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How Low-Code Development Will Bring Data Science to the Masses

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Data science has traditionally been the playground for the highly trained and highly skilled. But low-code and no-code programming has that potential to put it in the hands of the average knowledge working, unleashing vast new potential for the enterprise.

Data science is becoming a must-have for the new digital economy. As organizations become more adept at capturing, storing and analyzing data from numerous sources, they are finding previously untapped founts of knowledge that lead to new sales opportunities, new markets and even entirely new business models.

The challenge, however, is that only the most well-heeled enterprise has the means to acquire the highly specialized skillsets needed to turn data into actionable information. Demand is high for what is usually a PH.D-level employee, and viable candidates are scarce.

Low Code to the Rescue

Enter low-code development. As Alluxio CEO Steven Mih points out, low-code, and even no-code, tools are hitting the channel that should allow even non-technical knowledge works to query databases, mash up disparate data sets and derive insights from random information — all without having to learn the intricacies of coding, DB management or any other data science-related skills.

In this world, business teams become the experts in leveraging data for their own needs rather than rely upon a mystical cabal of scientists who have limited knowledge and intuition when it comes to business matters.

As early as 2020, Mih says “these no-code or low-code technologies will bring machine learning to the forefront and make services smarter so the business isn’t reliant on individuals with specific expertise. Instead of building and deploying models, for instance, we will see ‘bring your own model and we’ll run the training on it for you’ autonomous technology.”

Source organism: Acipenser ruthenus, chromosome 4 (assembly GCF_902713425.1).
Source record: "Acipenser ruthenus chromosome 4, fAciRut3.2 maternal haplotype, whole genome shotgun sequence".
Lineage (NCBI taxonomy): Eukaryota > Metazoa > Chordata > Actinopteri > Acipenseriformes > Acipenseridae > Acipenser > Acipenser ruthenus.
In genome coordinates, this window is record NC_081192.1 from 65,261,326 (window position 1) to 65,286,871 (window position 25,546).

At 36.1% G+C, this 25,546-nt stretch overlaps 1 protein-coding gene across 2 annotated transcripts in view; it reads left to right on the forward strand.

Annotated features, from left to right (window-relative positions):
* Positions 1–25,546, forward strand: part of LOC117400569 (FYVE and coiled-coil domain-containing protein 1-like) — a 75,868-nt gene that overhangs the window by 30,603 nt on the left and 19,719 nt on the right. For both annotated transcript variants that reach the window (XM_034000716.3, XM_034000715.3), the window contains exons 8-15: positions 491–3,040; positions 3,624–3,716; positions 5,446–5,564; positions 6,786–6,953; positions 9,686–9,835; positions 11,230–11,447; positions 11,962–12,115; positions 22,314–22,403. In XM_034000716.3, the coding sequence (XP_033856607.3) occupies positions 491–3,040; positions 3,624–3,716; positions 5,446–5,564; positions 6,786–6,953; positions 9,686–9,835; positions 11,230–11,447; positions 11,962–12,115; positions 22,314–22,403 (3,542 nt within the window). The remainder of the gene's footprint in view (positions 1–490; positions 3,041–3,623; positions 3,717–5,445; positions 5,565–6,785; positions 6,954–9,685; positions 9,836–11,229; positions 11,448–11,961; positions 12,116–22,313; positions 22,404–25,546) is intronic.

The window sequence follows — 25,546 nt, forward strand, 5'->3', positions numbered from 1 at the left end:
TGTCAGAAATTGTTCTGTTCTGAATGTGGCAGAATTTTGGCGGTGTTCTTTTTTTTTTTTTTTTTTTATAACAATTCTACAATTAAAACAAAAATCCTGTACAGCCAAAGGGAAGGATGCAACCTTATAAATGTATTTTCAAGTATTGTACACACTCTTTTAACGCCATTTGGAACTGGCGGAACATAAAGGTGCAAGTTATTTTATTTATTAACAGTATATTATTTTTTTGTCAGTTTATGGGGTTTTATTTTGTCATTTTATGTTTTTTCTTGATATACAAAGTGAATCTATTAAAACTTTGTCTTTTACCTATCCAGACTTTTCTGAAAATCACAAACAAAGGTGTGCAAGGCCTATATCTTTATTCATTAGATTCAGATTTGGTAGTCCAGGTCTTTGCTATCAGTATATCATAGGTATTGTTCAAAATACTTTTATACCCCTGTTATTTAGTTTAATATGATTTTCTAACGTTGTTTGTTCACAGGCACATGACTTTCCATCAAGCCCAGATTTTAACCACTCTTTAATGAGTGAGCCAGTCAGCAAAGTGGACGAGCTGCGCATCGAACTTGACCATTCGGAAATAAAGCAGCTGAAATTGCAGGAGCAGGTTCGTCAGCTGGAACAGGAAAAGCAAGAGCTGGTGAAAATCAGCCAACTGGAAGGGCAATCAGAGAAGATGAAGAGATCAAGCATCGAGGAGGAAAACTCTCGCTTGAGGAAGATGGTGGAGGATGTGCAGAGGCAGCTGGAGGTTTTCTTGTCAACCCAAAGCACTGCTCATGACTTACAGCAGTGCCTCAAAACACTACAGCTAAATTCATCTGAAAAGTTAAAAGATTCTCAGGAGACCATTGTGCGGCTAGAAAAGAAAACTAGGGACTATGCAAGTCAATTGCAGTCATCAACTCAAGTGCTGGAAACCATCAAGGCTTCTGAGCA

We can already see these kinds of tools in action. Google's Cloud AutoML and Teachable Machine 2.0 services offer quick and easy access to advanced artificial intelligence (AI) and machine learning capabilities, while firms like C3, Mendix and Appian are offering low-code options for their clients.


Rajeev Dutt, CEO of DimensionalMechanics, recently told SiliconANGLE that he’s seen high school students with less than a week of training on his NeoPulse Modelling Language build fully functional AI models with as little as 14 lines of code.

This kind of capability, in fact, is expected to finally deliver on the promise of big data following years of disappointing results. With AI and other technologies delivering actionable results in real time directly to people with little or no technical know-how, businesses can finally become responsive to the demands of an increasingly digital economy.

But even as low/no-code is making it easier to leverage AI, the reverse is happening as well. Recently, a low-code platform developer called OutSystems added AI and ML features to its system, allowing non-developers and novices to incorporate advanced automation, voice recognition, self-service and a range of other capabilities to their products. At the same time, it simplifies the process of integrating other tools, such as Siri, Skype and Facebook Messenger.